This election of course we were on paper ballots (optical scan) as our primary voting method but we still had one sequoia touchscreen machine as an option for disabled voters. This became relevant later. We set up everything with no problems and had a line of about 15 people already when the polls opened at 7. Voting when pretty steadily in clumps throughout the morning but I don't think we ever had a line longer than that - we were managing to process people fairly efficiently. I had one person with macular degeneration who asked for assistance filling out her ballot. She showed me a paper with how she wanted to vote and I filled out her ballot while she watched, making sure to read her choices out loud to her (but hopefully quietly enough that other people in the room could not hear) and then went over it a second time to make sure I got everything right. That felt really good and even a little awe-inspiring that someone would trust me to do that - I did everything I could to reassure her that I was marking the ballot as she had requested but I imagine her vision was poor enough that she couldn't REALLY see for sure.

A lot of people were surprized to see paper ballots and asked for direction on how to mark them. As we found out later when we emptied the box, a bunch more people apparently were confused but did NOT ask for help since we noticed several ballots with "x" marked next to the candidate's name or the name circled instead of the arrows being connected with a horizontal line like they should have been. I hope that these ballots will get hand-counted because the optical scanner certainly won't read them - if the machine says it has a blank ballot does someone double-check it? Does anyone know? Anyway, we did not alter these ballots - we turned them in as marked. I really hope they get counted. I wish we could have caught them at the time the voters turned them in but we were making an extra effort NOT to look at how people were voting in order to respect their privacy - many of the ballots were slid into the box through "privacy sleeves".

At the beginning of the day we had 110 Non-Partisan ballots, 60 republican ballots and 185 democratic ballots (as well as I think 10 each of the minor party ballots). Around 11:30 I noticed that the once huge democratic stack had gotten to be about even with the republican stack - the vast vast majority of our non-partisan voters were voting democratic, which was not surprising. We were not supposed to OFFER them democratic ballots, but several people took non-partisan ballots and came back a couple of minutes later saying that they wanted to vote for president and why wasn't that on their ballot (fortunately most of them had not marked the ballots so they were unspoiled) and we had to explain that they were allowed a ballot for either the democratic party or the american independant party but they had to request it (a few wanted republican ballots and we had to explain that they party had not allowed N-P voters to vote in their primary but most wanted democratic ballots). After that we started saying "I see you are registered as a non-partisan. Do you want a non-partisan ballot?" which prompted most of them to either ask for a democratic ballot or ask what their options were. Some of them were simply confused and said "I'm a non-partisan" and STILL came back later and asked for a dem ballot, but this did significantly reduce the number of returned ballots we were getting and was, I hope, an acceptable compromise that met the letter of the rules. Much later in the evening a poll-watcher came by and posted a sign outside that informed N-Ps they were allowed to ask for a dem ballot, but by that point we had our routine down. We had fewer than 10 N-P votes all day and at least 100 N-Ps who voted democratic (we did not get an exact count). We also had a LOT of people who were vote-by-mail who came in to vote dem and either surrendered their ballots or had to vote provisionally because they could not - this represented the vast majority of our provisional voters.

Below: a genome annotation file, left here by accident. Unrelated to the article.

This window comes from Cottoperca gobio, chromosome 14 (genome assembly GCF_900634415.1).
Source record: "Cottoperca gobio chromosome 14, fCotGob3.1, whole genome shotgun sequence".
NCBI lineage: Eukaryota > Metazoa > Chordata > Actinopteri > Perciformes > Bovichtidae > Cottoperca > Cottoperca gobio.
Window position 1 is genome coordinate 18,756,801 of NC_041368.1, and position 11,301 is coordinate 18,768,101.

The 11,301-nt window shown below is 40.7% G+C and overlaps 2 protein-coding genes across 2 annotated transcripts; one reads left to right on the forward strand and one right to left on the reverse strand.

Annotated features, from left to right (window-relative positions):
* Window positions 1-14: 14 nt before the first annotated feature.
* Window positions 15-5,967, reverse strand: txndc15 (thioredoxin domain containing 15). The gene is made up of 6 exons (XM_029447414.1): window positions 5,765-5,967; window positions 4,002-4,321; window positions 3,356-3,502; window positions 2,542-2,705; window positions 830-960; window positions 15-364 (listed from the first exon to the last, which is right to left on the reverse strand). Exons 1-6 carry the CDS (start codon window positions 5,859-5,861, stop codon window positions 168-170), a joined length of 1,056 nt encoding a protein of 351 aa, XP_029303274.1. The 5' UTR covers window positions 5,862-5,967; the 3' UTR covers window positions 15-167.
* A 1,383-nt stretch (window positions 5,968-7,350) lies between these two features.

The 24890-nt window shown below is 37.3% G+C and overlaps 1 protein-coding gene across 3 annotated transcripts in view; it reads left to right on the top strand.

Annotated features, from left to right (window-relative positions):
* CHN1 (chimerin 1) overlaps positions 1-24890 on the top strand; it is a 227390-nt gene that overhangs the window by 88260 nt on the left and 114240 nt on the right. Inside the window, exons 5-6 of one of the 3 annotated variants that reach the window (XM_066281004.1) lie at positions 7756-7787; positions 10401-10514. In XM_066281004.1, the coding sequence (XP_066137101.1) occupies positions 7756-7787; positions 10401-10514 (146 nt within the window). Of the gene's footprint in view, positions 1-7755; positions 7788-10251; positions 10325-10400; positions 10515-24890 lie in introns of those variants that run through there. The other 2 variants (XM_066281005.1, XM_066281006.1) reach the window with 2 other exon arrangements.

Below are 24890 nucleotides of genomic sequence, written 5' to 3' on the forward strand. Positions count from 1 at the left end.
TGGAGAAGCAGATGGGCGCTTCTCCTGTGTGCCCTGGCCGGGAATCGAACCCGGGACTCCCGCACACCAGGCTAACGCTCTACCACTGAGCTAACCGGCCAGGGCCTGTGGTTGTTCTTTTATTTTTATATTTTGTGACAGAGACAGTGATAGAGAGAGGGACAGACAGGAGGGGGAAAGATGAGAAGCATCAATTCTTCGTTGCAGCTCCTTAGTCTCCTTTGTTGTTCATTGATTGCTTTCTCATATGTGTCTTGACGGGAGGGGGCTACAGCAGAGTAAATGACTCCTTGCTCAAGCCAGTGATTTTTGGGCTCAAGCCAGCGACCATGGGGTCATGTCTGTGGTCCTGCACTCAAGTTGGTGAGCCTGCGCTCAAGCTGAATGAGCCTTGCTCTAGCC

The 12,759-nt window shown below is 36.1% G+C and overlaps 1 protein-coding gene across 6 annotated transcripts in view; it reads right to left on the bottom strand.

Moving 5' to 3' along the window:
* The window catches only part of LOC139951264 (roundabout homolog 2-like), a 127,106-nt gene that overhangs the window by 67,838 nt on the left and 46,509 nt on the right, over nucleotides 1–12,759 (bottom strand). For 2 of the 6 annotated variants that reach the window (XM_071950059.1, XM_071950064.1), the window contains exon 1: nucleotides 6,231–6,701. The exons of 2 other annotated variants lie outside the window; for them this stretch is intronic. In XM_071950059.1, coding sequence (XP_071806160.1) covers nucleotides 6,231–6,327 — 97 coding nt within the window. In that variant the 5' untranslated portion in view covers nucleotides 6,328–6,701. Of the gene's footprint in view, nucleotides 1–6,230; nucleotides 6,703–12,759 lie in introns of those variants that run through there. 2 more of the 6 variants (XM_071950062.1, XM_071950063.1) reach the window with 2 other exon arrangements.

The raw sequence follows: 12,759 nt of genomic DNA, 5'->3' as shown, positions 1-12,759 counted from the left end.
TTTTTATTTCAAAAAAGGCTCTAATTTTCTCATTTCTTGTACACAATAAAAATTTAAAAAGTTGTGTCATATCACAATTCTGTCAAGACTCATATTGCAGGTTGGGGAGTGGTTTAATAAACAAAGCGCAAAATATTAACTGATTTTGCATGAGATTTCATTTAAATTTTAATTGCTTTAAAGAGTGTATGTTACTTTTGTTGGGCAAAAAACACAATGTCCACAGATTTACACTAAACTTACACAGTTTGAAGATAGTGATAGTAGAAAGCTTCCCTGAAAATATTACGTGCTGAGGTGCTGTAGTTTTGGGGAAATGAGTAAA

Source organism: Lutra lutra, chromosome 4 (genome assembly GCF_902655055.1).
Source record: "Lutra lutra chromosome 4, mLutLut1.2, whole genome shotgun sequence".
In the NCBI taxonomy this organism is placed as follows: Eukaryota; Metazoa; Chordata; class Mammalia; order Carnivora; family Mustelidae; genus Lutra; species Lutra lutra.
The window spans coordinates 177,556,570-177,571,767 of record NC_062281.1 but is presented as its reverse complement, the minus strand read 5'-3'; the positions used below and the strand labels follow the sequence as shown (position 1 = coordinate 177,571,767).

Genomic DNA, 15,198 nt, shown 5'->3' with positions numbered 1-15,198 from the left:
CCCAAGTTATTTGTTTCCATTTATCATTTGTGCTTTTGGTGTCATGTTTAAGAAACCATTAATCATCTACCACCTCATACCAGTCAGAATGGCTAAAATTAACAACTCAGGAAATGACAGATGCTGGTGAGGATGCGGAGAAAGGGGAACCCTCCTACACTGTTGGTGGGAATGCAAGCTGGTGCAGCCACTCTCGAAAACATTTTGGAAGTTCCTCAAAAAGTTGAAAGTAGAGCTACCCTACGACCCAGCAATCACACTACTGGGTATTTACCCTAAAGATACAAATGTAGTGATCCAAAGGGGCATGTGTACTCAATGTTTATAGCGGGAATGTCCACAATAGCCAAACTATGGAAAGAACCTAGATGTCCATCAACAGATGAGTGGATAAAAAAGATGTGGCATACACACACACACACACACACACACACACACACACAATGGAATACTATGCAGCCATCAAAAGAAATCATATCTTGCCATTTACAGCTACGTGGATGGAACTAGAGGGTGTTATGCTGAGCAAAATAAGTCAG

Anyway, around 11:30 or noon I noticed that shrinking stack of dem ballots and realized they were not going to last the day so we called and asked if more ballots could be brought. We were told there were none left (apparently this was happening around the county) and we should have voters use the electronic machine when we ran out. Quickly realizing that this would totally screw us up come the dinner rush, we started giving people the electronic option right away to preserve our paper ballots. We still gave paper ballots to people who preferred that and gave paper ballots when the line for the machine got to be more than a couple of people. A couple of hours later someone brought us back-up ballots but they were flimsy photo-copies that we were pretty sure would end up having to be hand-counted beause they would not make it through the optical scan machines so we tried to avoid using those. Our planning ahead paid off - we managed to stretch our paper ballots pretty close to the end and the final tally was 110 people voting on the machine (all dems) and only 10 of the flimsy paper ballots used. This was with 378 total voters (not counting returned absentees - we had over 200 of those and they didn't fit in the bag designated for them so we had to improvise - fortunately they gave us spare seals). Our republican ballots finally did start to run low but we made it to the end with a few of those left.